Wednesday, November 18, 2009

"DC Agenda" (replacing Washington Blade) plans first issue Friday Nov. 20

The “new” “Washington Blade” (in quotes) will be called “DC Agenda” and will have a first edition Friday, Nov. 20, Kevin Naff said at the gathering of the faithful tonight at Hard Rock Café in downtown Washington, on the second floor. Hors d’oeuvres were served, and at least twice the number of people as were former employees (probably many more) attended. Please follow the tweets in the “DCAgenda” Twitter account blog for up-to-date details. (Yes, if you’re a host at CNN, please follow them.)

The new name of the resurrected company seems to call to mind the gay marriage agenda before the DC City Council. It reminds me of Chris Crain’s former editorial in March 2004, “Piddle Twiddle and Resolve” (Twitter didn’t exist then), a “take no prisoners” (not even Spanish prisoners of the Steve Martin genome) on the need for full equality in gay marriage.

The gathering took place a half block from the Landmark Theater, where my “so far imaginary” movie (“Do Ask Do Tell”) would premier some day (hopefully in Auditorium 1 or 4) if I can ever pull it off.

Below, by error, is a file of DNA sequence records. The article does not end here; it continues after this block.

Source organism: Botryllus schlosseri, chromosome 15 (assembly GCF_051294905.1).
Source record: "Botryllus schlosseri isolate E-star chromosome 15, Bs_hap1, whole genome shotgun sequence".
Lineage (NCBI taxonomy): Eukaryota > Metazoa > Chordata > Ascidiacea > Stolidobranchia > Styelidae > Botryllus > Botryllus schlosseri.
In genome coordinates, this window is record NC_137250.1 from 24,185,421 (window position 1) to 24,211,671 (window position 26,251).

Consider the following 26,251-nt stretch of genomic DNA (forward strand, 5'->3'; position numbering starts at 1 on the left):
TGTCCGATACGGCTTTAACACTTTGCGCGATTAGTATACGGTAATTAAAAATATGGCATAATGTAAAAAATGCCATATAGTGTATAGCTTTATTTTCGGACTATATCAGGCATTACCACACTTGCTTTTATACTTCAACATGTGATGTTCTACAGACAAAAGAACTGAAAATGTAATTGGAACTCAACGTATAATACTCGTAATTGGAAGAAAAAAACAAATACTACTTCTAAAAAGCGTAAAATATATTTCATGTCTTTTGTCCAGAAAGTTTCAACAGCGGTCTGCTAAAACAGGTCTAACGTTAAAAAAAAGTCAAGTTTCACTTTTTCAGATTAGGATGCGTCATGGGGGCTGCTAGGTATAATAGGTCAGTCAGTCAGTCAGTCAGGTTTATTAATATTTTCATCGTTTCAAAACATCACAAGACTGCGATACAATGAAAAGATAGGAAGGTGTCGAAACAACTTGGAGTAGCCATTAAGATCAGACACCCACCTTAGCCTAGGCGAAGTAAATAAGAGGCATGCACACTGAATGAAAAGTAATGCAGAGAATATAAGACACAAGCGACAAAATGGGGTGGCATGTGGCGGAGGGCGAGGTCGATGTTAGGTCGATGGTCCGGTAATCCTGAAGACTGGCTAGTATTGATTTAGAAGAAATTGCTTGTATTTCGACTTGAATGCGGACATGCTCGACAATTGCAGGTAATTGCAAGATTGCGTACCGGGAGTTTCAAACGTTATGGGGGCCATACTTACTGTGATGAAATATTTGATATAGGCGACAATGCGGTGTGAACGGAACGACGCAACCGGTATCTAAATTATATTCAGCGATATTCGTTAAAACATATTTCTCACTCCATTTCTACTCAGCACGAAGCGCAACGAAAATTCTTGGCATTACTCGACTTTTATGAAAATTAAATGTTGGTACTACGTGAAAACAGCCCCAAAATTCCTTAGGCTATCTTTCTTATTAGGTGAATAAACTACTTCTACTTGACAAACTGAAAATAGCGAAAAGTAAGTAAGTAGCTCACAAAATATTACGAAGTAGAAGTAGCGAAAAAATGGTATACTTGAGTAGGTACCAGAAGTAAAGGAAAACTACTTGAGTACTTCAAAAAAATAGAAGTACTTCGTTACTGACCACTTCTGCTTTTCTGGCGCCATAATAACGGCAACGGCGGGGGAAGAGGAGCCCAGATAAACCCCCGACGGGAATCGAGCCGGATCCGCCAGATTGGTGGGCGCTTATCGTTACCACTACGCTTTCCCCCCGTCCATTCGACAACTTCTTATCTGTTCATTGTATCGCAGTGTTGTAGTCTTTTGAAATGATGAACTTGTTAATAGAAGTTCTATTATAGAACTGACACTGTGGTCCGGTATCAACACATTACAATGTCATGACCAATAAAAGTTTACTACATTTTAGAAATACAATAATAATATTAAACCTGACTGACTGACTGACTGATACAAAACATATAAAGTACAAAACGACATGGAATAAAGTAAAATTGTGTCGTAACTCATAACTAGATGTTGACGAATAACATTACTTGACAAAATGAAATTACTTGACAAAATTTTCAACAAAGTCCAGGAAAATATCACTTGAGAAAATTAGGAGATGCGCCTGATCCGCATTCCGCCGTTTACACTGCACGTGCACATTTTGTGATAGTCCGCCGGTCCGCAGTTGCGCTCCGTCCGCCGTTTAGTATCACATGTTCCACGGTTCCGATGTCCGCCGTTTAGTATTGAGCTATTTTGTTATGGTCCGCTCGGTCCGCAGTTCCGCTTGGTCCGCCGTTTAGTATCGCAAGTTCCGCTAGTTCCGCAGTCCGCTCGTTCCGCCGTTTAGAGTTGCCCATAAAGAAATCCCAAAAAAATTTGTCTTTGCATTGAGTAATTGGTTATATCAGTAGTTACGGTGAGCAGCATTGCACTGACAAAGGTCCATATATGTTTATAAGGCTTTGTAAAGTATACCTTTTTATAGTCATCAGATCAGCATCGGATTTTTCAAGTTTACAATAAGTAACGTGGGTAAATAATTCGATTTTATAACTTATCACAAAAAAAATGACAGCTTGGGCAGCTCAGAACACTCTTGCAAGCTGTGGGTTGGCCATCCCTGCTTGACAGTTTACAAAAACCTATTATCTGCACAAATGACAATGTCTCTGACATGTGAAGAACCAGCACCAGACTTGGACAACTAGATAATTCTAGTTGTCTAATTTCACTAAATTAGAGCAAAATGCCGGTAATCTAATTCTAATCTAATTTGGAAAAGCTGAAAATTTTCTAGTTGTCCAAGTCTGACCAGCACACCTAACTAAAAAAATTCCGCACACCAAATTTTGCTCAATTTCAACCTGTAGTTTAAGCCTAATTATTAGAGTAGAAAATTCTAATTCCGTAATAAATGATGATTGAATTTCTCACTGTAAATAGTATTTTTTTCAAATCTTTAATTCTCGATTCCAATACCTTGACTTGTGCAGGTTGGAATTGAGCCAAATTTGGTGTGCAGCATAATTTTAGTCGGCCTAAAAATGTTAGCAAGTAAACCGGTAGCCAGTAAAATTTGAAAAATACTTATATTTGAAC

The paper is still concerned about gaining access to its archives, as pointed out by the Washington Post. It’s hard to imagine any reason why a creditor of WindowMedia would object. What came to mind for me (when Kevin mentioned the archive issue) was an occasion in 1989 when the tiny consulting company I worked for was sold to a “white knight” and I had to go down to Richmond and bring the database (all mainframe tapes) back up I-95 in my own car, securing the company’s future (after copying them carefully). DC Agenda should talk to IP attorneys (as at Electronic Frontier Foundation) about this.

The circumstances of the collapse of the holding company remain a mystery. Normally on Wall Street you sell off the pieces of a conglomerate to pay off a debt. That’s Business Day 101 in the New York Times, every day. Maybe there is some irony. But the publishing business gets trickier all the time. I’ve covered a lot of scenarios and issues in journalism on my main blog.

According to Metro Weekly, web content for DCAgenda should show up at that name (.com) very soon (story here). I would suggest that the paper start a blog by that name on Blogger (there is none now). Other media companies do this, for example theatrical distribution company Roadside Attractions (

Bay Windows has an interesting take on the Window-Media implosion, here. It writes (“What does the death of the Washington Blade mean to Bay Windows readers? “) “When our community is viewed as a marketing demographic rather than a movement, the result should not be surprising. The death of Window Media was self-inflicted.”

If you have a paper copy of the "Friday the 13th" issue of the Washington Blade, hold it; there's a bounty on it.

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